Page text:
Sex strike in Togo in Presidential protest
Women in Togo have been urged to stage a week long sex strike to persuade their husbands and partners to support their fight for political reform.
Women from the ‘Let’s Save Togo’ coalition group have called upon all females in the country to join the strike to raise awareness of their political agenda.
Central to their campaign is their call for Togolese President Faure Gnassingbe, whose family has been in power for decades, to stand down.
The opposition coalition, ‘Let’s Save Togo’ is made up of sixteen separate civil rights and political groups and movements. They support the sex strike, which was proposed by Isabelle Ameganvi, leader of the women’s division of the coalition.
She said that the sex strike could be a ‘weapon of the battle’ to achieve political change, and that its purpose was ‘…… to oblige men to understand what women want in Togo.’
But she also warned ‘If men refuse to hear our cries we will hold another demonstration that will be more powerful than a sex strike’.
Women who participate in the strike hope to motivate men who are not politically active to take up their cause, and to draw attention to their protest against electoral reforms. They also want to see an end to unlimited presidential terms.
A statement on the Let’s Save Togo website said ‘The Togolese people have finally decided to smash the vicious circle of contested elections, repressions and negotiations.’
The strike was announced at a political rally in Togo’s capital, Lome, on Saturday, and was attended by thousands.
The rally was relatively peaceful compared to others in recent weeks, where hundreds of anti-Gnassingbe protesters were injured, subjected to tear gas and arrested in clashes with security forces.
One of the women participating in the strike, Abla Tamekloe, believes that the sex stoppage will also raise awareness of those who have been imprisoned in Togo.
She said ‘It’s a good thing for us women to observe this sex strike as long as our children are in jail now. I believe that by observing this, we will get them released.
‘For me, it’s like fasting, and unless you fast, you will not get what you want from God.’
When asked if her husband would agree, Tamekloe said: ‘It is easy for me to observe it. I am used to it, but I am not sure my husband will accept, but I have to explain to him.’
Others are more sceptical. Referring to her husband, Judith Agbetoglo said she doubted that he would agree to a sex ban for seven days.
‘He may agree at first, but as far as I know him, he will change overnight. So I don’t believe I can do the one-week sex strike. Otherwise, I will have serious issues with him. He likes that too much.’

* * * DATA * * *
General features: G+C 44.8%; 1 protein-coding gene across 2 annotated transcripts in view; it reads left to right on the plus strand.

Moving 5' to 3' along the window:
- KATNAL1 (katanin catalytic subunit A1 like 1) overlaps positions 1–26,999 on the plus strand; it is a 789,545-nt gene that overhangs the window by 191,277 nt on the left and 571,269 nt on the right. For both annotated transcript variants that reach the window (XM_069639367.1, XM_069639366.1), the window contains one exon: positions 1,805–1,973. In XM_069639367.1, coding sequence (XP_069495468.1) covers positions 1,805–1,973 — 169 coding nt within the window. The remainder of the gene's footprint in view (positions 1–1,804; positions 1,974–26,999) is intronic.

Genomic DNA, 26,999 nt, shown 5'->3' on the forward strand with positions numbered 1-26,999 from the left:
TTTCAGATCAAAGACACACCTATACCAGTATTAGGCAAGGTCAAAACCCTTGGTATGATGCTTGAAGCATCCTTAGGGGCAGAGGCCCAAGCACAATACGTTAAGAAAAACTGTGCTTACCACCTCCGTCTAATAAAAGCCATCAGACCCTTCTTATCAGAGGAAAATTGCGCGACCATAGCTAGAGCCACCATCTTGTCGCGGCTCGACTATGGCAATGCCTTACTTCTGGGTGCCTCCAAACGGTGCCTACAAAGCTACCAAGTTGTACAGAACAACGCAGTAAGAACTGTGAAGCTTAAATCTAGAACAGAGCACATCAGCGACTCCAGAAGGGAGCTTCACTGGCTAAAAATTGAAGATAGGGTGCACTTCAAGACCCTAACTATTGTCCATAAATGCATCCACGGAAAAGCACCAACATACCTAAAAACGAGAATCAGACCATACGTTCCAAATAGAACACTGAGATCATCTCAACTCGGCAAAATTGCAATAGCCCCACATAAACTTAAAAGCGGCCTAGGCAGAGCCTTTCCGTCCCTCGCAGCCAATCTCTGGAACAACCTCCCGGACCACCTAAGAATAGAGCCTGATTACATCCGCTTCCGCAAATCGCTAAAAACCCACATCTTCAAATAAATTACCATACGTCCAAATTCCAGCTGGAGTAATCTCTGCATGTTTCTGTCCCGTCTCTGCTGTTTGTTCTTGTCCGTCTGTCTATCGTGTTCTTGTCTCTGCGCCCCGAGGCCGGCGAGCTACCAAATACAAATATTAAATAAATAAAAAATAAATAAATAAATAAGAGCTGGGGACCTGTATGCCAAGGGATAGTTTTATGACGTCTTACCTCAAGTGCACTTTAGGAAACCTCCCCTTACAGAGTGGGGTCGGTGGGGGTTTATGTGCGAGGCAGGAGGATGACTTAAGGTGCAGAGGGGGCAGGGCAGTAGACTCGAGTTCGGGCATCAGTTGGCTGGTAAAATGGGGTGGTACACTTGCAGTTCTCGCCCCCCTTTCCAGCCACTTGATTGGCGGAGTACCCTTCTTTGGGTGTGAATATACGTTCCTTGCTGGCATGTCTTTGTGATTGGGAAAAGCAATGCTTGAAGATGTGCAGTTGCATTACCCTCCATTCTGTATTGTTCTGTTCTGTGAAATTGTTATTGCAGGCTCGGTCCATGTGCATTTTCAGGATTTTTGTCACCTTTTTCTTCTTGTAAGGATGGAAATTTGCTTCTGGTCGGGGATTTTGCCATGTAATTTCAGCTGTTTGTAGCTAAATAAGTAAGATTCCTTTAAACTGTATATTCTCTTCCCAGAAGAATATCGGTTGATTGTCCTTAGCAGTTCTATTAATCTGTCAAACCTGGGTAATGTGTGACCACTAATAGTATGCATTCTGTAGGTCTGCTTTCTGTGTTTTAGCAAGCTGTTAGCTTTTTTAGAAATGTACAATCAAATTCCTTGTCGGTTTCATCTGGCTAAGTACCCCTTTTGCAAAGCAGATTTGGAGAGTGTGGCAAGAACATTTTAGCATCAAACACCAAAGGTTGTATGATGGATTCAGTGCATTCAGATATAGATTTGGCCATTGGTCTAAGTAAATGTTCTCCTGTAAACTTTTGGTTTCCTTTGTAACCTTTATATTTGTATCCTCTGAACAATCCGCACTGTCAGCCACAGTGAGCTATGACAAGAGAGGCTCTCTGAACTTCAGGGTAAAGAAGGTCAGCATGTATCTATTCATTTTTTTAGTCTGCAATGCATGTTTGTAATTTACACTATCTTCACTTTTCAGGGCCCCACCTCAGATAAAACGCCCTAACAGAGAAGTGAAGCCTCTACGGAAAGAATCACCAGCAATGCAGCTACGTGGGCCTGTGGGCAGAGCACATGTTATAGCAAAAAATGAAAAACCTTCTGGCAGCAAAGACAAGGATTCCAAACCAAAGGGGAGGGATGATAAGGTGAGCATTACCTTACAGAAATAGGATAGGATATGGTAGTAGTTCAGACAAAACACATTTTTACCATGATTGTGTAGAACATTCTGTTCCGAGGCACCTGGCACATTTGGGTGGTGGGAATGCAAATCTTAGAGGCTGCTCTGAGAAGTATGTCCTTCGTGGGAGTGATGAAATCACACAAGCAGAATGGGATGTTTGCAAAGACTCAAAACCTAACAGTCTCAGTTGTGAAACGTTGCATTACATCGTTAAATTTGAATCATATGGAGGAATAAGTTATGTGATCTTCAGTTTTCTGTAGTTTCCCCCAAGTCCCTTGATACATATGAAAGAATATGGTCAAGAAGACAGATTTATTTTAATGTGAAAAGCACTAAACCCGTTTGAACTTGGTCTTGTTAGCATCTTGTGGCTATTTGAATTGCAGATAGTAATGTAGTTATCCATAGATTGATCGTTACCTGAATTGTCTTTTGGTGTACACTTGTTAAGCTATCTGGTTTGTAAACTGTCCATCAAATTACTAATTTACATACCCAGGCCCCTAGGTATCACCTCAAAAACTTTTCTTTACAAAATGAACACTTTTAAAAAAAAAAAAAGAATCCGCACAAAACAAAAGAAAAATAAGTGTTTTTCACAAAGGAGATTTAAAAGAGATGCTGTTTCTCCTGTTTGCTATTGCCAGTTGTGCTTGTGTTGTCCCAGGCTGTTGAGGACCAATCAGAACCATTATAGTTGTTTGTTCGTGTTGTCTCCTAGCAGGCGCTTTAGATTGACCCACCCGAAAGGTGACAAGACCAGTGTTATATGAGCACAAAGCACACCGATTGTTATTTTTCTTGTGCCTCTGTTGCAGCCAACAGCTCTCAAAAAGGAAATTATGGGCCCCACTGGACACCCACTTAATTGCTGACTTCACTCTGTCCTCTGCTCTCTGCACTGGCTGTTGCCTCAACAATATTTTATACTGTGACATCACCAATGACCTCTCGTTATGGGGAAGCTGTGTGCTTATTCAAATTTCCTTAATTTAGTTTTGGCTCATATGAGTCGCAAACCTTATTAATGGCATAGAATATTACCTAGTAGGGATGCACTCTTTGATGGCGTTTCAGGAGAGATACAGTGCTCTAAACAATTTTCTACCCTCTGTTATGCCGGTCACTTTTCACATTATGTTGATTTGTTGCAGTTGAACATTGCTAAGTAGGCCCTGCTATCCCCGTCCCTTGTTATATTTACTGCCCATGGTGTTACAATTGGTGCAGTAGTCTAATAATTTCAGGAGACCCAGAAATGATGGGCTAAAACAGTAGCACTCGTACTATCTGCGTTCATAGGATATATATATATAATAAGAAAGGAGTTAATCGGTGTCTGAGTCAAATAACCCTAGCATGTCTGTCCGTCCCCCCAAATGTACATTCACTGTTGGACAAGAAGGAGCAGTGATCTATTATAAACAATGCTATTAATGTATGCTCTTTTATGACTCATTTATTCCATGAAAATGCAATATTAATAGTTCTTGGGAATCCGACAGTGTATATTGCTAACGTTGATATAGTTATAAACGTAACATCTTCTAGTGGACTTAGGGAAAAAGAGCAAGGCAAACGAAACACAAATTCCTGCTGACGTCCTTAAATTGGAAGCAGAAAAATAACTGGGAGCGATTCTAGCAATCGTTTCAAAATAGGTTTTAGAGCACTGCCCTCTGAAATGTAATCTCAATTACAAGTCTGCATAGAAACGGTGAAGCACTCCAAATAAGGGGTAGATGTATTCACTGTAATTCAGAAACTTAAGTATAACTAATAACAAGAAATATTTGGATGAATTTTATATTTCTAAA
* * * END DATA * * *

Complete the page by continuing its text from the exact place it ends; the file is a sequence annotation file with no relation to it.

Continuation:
Jean-Pierre Fabre, leader of the National Alliance for Change was also sceptical. Provoking laughter from the protesters, he called for a shorter strike, saying ‘One week sex strike is too much. Let’s go for only two days.’
However, despite the scepticism, this is not the first time a sex strike has been used as a political tool.
In 2009, Kenyan women called for the wives of political figures to impose a sex ban to stop political infighting.
In 2003, Liberian women used a sex ban in their peace campaign to bring an end to the 14 year civil war.
Referring to this, Ms Ameganvi said ‘We want to fight as women of Liberia because when they started to do the sex strike, the men obliged to end the war and peace came back again in Liberia. That’s why we want to do the same thing in Togo to oblige the Togolese opposition to fight and end the system of oppression which has directed Togo for 16 years.
‘When the first strike was started yesterday, the men of “Let’s Save Togo” came and they begged the women to lessen this idea because the idea was very difficult for them. But all the women who were at the manifestation said no.’
She added that the women of Togo were prepared to go much further in their political protests, as Togolese women had had enough of carrying the burden of Togo’s economic and political problems.
‘The opposition wants the government, which has ruled Togo for 15 years, must go and democracy must come in Togo because we are in a system of dictatorship, and human rights are not respected, economic problems are so many, and the women are the victims of all these problems. And we say enough is enough,’ Ameganvi said.
Neither President Gnassingbe nor his wife have commented on the sex strike.